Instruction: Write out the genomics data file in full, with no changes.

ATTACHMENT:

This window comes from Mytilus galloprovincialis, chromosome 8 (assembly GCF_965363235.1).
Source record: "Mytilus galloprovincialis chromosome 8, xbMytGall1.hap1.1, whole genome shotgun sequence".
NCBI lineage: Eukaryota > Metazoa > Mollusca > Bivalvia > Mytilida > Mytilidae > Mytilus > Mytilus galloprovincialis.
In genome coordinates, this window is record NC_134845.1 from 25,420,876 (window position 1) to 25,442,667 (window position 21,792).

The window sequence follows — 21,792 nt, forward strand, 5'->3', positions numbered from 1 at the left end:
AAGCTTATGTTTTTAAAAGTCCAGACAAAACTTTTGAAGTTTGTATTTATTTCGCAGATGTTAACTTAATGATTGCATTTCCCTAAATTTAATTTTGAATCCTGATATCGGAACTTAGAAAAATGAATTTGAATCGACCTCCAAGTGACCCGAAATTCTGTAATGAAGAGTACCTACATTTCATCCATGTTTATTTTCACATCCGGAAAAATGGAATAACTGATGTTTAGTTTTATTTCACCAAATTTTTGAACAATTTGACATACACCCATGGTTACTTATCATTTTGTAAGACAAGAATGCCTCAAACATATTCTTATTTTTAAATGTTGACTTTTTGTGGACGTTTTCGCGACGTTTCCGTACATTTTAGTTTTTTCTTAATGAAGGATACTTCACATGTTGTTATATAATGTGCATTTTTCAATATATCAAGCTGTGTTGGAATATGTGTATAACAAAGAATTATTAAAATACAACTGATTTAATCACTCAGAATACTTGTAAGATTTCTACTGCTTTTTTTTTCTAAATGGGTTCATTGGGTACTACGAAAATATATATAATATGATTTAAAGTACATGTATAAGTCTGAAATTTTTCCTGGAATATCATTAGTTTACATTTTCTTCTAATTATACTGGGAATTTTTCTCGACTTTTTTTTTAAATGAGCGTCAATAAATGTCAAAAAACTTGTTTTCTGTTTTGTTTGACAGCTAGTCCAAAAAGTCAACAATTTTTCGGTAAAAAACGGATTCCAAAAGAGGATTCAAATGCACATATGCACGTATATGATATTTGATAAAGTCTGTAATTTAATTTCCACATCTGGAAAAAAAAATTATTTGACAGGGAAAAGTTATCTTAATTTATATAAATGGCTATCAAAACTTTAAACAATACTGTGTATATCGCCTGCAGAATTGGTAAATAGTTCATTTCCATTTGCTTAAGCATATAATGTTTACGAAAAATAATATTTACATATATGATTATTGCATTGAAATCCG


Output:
This window comes from Mytilus galloprovincialis, chromosome 8 (assembly GCF_965363235.1).
Source record: "Mytilus galloprovincialis chromosome 8, xbMytGall1.hap1.1, whole genome shotgun sequence".
NCBI lineage: Eukaryota > Metazoa > Mollusca > Bivalvia > Mytilida > Mytilidae > Mytilus > Mytilus galloprovincialis.
In genome coordinates, this window is record NC_134845.1 from 25,420,876 (window position 1) to 25,442,667 (window position 21,792).

The window sequence follows — 21,792 nt, forward strand, 5'->3', positions numbered from 1 at the left end:
AAGCTTATGTTTTTAAAAGTCCAGACAAAACTTTTGAAGTTTGTATTTATTTCGCAGATGTTAACTTAATGATTGCATTTCCCTAAATTTAATTTTGAATCCTGATATCGGAACTTAGAAAAATGAATTTGAATCGACCTCCAAGTGACCCGAAATTCTGTAATGAAGAGTACCTACATTTCATCCATGTTTATTTTCACATCCGGAAAAATGGAATAACTGATGTTTAGTTTTATTTCACCAAATTTTTGAACAATTTGACATACACCCATGGTTACTTATCATTTTGTAAGACAAGAATGCCTCAAACATATTCTTATTTTTAAATGTTGACTTTTTGTGGACGTTTTCGCGACGTTTCCGTACATTTTAGTTTTTTCTTAATGAAGGATACTTCACATGTTGTTATATAATGTGCATTTTTCAATATATCAAGCTGTGTTGGAATATGTGTATAACAAAGAATTATTAAAATACAACTGATTTAATCACTCAGAATACTTGTAAGATTTCTACTGCTTTTTTTTTCTAAATGGGTTCATTGGGTACTACGAAAATATATATAATATGATTTAAAGTACATGTATAAGTCTGAAATTTTTCCTGGAATATCATTAGTTTACATTTTCTTCTAATTATACTGGGAATTTTTCTCGACTTTTTTTTTAAATGAGCGTCAATAAATGTCAAAAAACTTGTTTTCTGTTTTGTTTGACAGCTAGTCCAAAAAGTCAACAATTTTTCGGTAAAAAACGGATTCCAAAAGAGGATTCAAATGCACATATGCACGTATATGATATTTGATAAAGTCTGTAATTTAATTTCCACATCTGGAAAAAAAAATTATTTGACAGGGAAAAGTTATCTTAATTTATATAAATGGCTATCAAAACTTTAAACAATACTGTGTATATCGCCTGCAGAATTGGTAAATAGTTCATTTCCATTTGCTTAAGCATATAATGTTTACGAAAAATAATATTTACATATATGATTATTGCATTGAAATCCG